The Western Isles has become the first place in Britain – and only the second in Europe – to receive a prestigious craft status for its Harris Tweed industry.
The Hebrides, home of the historic weaving tradition, has been designated a World Craft City.
Craft Scotland see both the award and the assembly as giving a major boost to Scotland’s reputation as a producer of world class contemporary craft products.
The famous Harris Tweed fabric remains unique as the only commercially produced hand-woven fabric on earth.
So important is it to the islands that an act of parliament was passed to establish the Harris Tweed Authority tasked with protecting and maintaining standards and authenticity.
The material is a mainstay of local employment providing more than 50% of manufacturing jobs in what is an EU-designated fragile economic area.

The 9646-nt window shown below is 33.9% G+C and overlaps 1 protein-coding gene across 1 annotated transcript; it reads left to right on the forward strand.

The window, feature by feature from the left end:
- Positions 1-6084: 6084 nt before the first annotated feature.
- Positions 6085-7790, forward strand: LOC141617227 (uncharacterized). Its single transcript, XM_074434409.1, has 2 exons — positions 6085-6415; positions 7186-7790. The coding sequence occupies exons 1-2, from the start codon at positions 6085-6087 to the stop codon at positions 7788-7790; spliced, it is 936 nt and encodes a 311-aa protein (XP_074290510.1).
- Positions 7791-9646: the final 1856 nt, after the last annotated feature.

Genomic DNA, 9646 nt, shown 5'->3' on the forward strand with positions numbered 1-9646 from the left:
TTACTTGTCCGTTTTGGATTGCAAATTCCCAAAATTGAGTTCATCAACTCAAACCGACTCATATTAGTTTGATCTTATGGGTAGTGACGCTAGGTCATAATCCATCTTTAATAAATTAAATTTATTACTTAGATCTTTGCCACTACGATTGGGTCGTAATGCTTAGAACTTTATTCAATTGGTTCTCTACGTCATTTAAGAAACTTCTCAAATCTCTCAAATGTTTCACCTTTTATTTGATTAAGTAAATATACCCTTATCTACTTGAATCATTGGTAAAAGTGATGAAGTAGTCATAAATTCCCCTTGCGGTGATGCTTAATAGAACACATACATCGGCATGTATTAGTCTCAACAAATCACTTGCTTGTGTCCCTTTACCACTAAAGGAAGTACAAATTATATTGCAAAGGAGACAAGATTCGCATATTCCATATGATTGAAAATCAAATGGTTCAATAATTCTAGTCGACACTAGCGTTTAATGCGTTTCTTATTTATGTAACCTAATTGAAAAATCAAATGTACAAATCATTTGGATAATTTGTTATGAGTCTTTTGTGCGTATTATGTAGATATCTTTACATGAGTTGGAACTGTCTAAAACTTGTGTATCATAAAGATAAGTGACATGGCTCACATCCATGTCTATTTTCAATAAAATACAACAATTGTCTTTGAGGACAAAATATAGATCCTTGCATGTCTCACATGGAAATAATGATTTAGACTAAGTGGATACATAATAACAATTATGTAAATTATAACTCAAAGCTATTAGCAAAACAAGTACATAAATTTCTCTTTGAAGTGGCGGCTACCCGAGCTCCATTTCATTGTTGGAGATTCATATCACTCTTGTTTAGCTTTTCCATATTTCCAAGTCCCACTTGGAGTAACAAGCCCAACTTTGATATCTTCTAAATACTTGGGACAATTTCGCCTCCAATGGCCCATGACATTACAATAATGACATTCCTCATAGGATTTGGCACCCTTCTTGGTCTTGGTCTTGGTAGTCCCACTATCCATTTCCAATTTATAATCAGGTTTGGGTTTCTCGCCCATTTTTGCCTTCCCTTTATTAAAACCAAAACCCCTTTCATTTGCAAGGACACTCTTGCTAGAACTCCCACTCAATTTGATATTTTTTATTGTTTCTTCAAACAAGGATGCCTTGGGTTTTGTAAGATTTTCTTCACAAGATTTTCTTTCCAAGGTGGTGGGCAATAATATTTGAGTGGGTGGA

Harris Tweed Authority Chief Executive Lorna Macaulay said: “The Harris Tweed Authority, on behalf of the wider Harris Tweed sector here in the Outer Hebrides of Scotland is delighted to accept this prestigious international designation as a ‘World Craft City.’
“This award recognises that the skill and craft of the current generation of weavers, mill workers, designers and makers for whom Harris Tweed cloth and Harris tweed products are not just made by their hands, but also courses through their blood.”
International Development Minister Dr Alasdair Allan said: “It is both significant and well deserved that the Outer Hebrides has been awarded World Craft City status for Harris Tweed.
“This is a tribute to the international reputation of this iconic and high-quality product, further reinforcing the position of Harris Tweed on the world craft stage.”
The World Crafts Council welcomed the region to the network of world craft cities which is a contribution to the UNESCO Creative Cities programme.
The other European recipient of the title is the Danish island of Bornholm, famous for its glass production and pottery using locally worked clay.
Other holders of the designation include Rari in Chile for its the horsehair work, the crafts of Hebron, and the natural indigo dying of Sakon Nakhon in Thailand.